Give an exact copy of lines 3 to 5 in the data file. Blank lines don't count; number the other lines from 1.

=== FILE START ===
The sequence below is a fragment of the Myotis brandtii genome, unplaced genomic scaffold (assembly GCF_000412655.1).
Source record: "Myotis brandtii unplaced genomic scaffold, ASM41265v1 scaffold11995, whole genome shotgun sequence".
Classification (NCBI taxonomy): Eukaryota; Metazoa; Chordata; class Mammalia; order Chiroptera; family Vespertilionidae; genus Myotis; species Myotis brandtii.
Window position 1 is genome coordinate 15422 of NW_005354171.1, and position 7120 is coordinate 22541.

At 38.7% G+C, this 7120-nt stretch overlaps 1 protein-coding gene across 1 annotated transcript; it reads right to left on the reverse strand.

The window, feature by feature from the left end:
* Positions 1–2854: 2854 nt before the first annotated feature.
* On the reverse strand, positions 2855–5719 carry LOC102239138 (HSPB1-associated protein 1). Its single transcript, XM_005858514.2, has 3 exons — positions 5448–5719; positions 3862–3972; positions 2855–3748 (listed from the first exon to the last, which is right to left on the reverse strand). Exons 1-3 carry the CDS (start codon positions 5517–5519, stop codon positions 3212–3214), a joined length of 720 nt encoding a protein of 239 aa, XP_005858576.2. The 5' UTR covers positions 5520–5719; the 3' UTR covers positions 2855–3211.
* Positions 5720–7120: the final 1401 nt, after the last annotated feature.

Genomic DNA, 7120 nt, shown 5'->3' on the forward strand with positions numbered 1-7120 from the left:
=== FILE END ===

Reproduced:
Classification (NCBI taxonomy): Eukaryota; Metazoa; Chordata; class Mammalia; order Chiroptera; family Vespertilionidae; genus Myotis; species Myotis brandtii.
Window position 1 is genome coordinate 15422 of NW_005354171.1, and position 7120 is coordinate 22541.

At 38.7% G+C, this 7120-nt stretch overlaps 1 protein-coding gene across 1 annotated transcript; it reads right to left on the reverse strand.